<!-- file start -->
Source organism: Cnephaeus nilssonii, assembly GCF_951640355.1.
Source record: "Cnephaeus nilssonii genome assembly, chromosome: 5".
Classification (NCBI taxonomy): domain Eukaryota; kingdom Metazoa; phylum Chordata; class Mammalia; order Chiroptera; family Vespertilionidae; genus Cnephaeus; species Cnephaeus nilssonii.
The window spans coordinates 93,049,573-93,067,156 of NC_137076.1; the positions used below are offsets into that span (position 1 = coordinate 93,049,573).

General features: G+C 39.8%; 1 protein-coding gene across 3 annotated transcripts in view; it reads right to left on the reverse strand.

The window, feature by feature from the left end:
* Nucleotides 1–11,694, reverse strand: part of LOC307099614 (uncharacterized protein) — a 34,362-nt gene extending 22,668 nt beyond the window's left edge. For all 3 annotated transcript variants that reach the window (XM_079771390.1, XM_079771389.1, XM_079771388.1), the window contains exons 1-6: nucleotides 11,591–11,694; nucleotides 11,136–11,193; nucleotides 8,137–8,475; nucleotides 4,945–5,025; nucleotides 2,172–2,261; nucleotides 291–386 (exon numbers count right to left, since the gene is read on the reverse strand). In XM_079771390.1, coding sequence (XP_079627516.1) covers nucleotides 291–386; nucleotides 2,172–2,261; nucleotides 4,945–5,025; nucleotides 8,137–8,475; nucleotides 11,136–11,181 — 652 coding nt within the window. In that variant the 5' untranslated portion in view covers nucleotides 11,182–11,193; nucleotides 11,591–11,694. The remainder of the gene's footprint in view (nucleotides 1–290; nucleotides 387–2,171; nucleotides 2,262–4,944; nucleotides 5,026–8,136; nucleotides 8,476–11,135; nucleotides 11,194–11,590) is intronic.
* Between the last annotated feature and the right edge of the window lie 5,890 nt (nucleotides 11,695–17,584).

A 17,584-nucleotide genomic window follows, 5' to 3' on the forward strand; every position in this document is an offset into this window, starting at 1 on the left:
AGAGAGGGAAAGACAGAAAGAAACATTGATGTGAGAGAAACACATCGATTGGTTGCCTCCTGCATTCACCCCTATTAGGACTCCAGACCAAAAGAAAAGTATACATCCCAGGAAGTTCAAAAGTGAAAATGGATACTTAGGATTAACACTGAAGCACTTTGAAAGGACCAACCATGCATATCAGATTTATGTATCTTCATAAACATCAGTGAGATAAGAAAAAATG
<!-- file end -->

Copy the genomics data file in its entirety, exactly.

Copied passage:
Source organism: Cnephaeus nilssonii, assembly GCF_951640355.1.
Source record: "Cnephaeus nilssonii genome assembly, chromosome: 5".
Classification (NCBI taxonomy): domain Eukaryota; kingdom Metazoa; phylum Chordata; class Mammalia; order Chiroptera; family Vespertilionidae; genus Cnephaeus; species Cnephaeus nilssonii.
The window spans coordinates 93,049,573-93,067,156 of NC_137076.1; the positions used below are offsets into that span (position 1 = coordinate 93,049,573).

General features: G+C 39.8%; 1 protein-coding gene across 3 annotated transcripts in view; it reads right to left on the reverse strand.

The window, feature by feature from the left end:
* Nucleotides 1–11,694, reverse strand: part of LOC307099614 (uncharacterized protein) — a 34,362-nt gene extending 22,668 nt beyond the window's left edge. For all 3 annotated transcript variants that reach the window (XM_079771390.1, XM_079771389.1, XM_079771388.1), the window contains exons 1-6: nucleotides 11,591–11,694; nucleotides 11,136–11,193; nucleotides 8,137–8,475; nucleotides 4,945–5,025; nucleotides 2,172–2,261; nucleotides 291–386 (exon numbers count right to left, since the gene is read on the reverse strand). In XM_079771390.1, coding sequence (XP_079627516.1) covers nucleotides 291–386; nucleotides 2,172–2,261; nucleotides 4,945–5,025; nucleotides 8,137–8,475; nucleotides 11,136–11,181 — 652 coding nt within the window. In that variant the 5' untranslated portion in view covers nucleotides 11,182–11,193; nucleotides 11,591–11,694. The remainder of the gene's footprint in view (nucleotides 1–290; nucleotides 387–2,171; nucleotides 2,262–4,944; nucleotides 5,026–8,136; nucleotides 8,476–11,135; nucleotides 11,194–11,590) is intronic.
* Between the last annotated feature and the right edge of the window lie 5,890 nt (nucleotides 11,695–17,584).

A 17,584-nucleotide genomic window follows, 5' to 3' on the forward strand; every position in this document is an offset into this window, starting at 1 on the left:
AGAGAGGGAAAGACAGAAAGAAACATTGATGTGAGAGAAACACATCGATTGGTTGCCTCCTGCATTCACCCCTATTAGGACTCCAGACCAAAAGAAAAGTATACATCCCAGGAAGTTCAAAAGTGAAAATGGATACTTAGGATTAACACTGAAGCACTTTGAAAGGACCAACCATGCATATCAGATTTATGTATCTTCATAAACATCAGTGAGATAAGAAAAAATG